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TIPPLED IN4/OE Ir

1653 East Main Strxt

RochMtw, Nn fork

(716) 82 - 0300 - Phone

U609

USA

THE CANADIAN BOY SCOUT

.

THE BOY SCOUTS

PATROlf

NIS MA/ESTY K'INC GEORGE f

THE CHIEF SCOUT

SIR ROHERT BADENPOWELL.

CHIEF SCOUT FOR CANADA

Hu Exc,a,ncy Ih, G,n>*rHor.Gtn*ral EARL GREY, G.C.M.C.

DOMimOR COUNCIL

I

COMMISSIONERS

Chief Commianioner: Colonel

Sherwood. M.V O and

by the Dominion

"sutant commiMioners. Appointed

Councl to mspect. and to act as it, local repr.Mn.ative

PROVINCIAL COUNCILS

Composed of leading representative

each Province, to father the Local Associa.ion

men in

I

WCAL ASSOCIATIONS

Composed of local

representative men interested

of Scoutmasters. To

movement locally.

in work among boys and

dmmister and develop the

With Local Secrrt;,rv

to keep Register and to report to the Commissioner.

TROOPS

Under Scoutmasters. Containing three or more Patrol,

I

PATROLS

Under boy leaders. Containing six to eight Scouts.

SCOUTS

Including: Silver Wolves, Kings Scouts.

All-round Scouts. 1st class, md class Scouts, and Tenderfoots

DEDICATED BV PERMISSION

TO

HIS ROYAL HIGHNESS

THE PRINCE OF WALES

AND

HIS ROYAL HIGHNESS

PRINCE ALBERT

THE BOY SCOUT

THE

CANADIAN BOY SCOUT

A HANDBOOK FOR INSTRUCTION

IN GOOD CITIZENSHIP

BY

SIR ROBERT BADEN-POWELL

K.C.B

K.C.V.O., LL.D,

TORONTO

MORANG & CO., LIMITED

191

nil

CorraiGHT, Canada,

191 i, bt

LIEUT.^ENERAL SIR ROBERT S. BADEN-POWELL.

PREFACE

'Seeing that the Boy Scouts movement

promises

wdely m Canada and that the training- in the Old Coum^ «

to spread so

^"^\^''^-"* -"^-t-- *« those z:i^:i

and I sincerely hope that it

may be

T::XeTr °

/

found of use

'^ "'"^"""^ '"P'"°^"^^ ^^'^ original book o1

^"' ^-"^"^^^ ^"'^ *« Canadian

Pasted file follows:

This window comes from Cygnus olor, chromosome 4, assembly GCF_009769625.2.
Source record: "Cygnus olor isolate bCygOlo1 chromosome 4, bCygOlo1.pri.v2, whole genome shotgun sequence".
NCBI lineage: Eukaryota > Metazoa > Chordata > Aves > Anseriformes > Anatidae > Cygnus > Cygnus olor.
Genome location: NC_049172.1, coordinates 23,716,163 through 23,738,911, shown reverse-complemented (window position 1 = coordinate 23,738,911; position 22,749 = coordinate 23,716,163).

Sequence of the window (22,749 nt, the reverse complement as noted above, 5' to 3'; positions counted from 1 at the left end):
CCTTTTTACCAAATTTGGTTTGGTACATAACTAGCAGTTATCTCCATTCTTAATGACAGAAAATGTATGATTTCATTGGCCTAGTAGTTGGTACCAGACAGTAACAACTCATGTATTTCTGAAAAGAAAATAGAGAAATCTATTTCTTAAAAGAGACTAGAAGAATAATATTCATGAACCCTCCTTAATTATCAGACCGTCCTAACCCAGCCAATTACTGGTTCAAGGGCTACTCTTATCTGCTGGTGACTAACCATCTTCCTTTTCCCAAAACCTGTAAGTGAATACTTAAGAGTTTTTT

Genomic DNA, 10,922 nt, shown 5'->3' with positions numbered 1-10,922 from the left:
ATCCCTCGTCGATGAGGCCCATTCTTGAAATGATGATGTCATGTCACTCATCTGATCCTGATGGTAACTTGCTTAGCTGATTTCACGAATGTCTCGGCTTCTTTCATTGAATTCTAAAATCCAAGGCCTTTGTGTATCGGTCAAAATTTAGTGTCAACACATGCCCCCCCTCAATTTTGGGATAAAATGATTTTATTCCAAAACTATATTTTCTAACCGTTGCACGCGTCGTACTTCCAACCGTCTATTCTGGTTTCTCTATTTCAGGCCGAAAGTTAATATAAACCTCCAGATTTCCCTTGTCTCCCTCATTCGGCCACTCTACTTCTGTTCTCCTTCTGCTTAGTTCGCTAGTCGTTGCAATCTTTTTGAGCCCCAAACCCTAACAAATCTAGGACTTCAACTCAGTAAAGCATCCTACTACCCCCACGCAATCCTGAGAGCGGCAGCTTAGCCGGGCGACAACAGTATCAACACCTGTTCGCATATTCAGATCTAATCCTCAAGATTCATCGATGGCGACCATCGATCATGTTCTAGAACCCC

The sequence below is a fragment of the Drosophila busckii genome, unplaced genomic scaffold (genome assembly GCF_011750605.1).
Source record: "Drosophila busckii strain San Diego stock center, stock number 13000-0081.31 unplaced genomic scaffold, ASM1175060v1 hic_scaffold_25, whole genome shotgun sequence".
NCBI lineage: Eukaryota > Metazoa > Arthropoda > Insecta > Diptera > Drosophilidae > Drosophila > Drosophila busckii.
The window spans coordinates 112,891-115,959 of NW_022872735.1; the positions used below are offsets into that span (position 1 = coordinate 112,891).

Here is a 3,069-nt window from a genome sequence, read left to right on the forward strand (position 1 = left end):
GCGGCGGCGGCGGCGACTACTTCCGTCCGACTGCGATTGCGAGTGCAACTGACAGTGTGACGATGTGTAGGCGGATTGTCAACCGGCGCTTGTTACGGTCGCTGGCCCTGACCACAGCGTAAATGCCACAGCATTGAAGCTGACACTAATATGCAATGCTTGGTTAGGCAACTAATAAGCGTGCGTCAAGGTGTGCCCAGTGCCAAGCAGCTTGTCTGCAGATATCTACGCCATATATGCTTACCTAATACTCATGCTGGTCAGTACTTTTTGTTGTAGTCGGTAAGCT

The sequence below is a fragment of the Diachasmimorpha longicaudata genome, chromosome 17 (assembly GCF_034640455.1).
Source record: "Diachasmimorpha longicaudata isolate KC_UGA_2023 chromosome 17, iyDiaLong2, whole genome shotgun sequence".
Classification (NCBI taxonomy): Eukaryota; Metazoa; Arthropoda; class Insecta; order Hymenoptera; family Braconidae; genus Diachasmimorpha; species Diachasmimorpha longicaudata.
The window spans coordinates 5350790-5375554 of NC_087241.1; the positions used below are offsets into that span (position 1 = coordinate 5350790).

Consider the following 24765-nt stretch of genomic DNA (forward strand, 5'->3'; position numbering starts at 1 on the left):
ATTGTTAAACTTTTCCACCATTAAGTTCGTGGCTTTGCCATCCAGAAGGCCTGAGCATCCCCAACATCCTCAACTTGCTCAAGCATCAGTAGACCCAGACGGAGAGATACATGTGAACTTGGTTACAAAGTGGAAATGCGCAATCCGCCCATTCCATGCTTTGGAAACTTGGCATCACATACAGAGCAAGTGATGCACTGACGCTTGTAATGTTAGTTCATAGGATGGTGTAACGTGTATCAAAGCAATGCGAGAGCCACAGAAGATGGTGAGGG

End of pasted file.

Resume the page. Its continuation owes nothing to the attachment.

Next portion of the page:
Tn'/r^' " r'r'

land,

Scouts m their own

Scout

by Scoutmasters and Scouts in their endeavor

u«vor m

to

attam eflScieucy.

EXPLANATION OF SCOUTING

(See also Chapter X.J

N.B.~ Sentences in italics throughout the book are addressed

to Scoutmasters {Instructors).

By the term " scouting " is meant the work and attributes of

backwoodsmen, explorers, and frontiersmen.

In giving the elements of these to boys we supply a system of

games and practices which meets their desires and instincts, and is at the same time educative.

From

the

boys'

point of

view

Scouting

puts

them into

fratermty-gangs, which is their natural organization, whether

for games, mischief, or loafing; it gives them a smart dress and

egmpments; tt appeals to their imagination and romance; and

it engages them in an active, open-air life.

From the parents' point of view it gives physical health and development; tt teaches energy, resourcefulness, and handicrafts;

tt puts into the lad discipline, pluck, chivalry, and patriotism;

tn a word, tt develops ''character,'^ which is more essential than

anything else to a lad for making his way in life, and which is

yet practually untaught in the schools.

The method of instruction in "Scouting" is thai of creating

tn the boy the

desire to learn for himself, and not by drilling

knowledge into him.

From the national point of view our aim is solely to make the

rtstng generation into good citizens. We avoid mUitary training

for reasons given in Chapter X, and we do not interfere with the

reltgton of the boy.

Moreover, Scouting appeals to boys of every class, and can be